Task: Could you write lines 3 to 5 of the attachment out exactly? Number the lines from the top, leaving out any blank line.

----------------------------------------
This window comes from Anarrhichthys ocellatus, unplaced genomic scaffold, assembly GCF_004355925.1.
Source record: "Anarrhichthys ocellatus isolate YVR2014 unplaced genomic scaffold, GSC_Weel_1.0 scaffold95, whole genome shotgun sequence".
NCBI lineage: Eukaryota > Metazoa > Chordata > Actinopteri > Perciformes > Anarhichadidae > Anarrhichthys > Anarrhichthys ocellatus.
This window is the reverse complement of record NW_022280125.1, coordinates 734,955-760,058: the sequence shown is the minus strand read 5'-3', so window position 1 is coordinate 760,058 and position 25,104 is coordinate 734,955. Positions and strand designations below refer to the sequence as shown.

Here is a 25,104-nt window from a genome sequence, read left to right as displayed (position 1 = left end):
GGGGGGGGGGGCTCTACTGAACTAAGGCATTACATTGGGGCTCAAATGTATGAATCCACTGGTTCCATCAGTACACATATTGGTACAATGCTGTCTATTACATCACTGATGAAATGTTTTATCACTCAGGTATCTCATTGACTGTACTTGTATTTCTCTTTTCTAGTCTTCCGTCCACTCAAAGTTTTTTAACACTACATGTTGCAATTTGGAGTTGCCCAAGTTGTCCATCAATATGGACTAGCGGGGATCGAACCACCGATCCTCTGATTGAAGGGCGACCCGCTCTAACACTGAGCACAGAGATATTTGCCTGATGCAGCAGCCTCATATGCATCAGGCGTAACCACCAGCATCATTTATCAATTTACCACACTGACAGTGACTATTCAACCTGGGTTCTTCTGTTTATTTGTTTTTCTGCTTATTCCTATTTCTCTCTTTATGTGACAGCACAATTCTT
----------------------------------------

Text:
NCBI lineage: Eukaryota > Metazoa > Chordata > Actinopteri > Perciformes > Anarhichadidae > Anarrhichthys > Anarrhichthys ocellatus.
This window is the reverse complement of record NW_022280125.1, coordinates 734,955-760,058: the sequence shown is the minus strand read 5'-3', so window position 1 is coordinate 760,058 and position 25,104 is coordinate 734,955. Positions and strand designations below refer to the sequence as shown.

Here is a 25,104-nt window from a genome sequence, read left to right as displayed (position 1 = left end):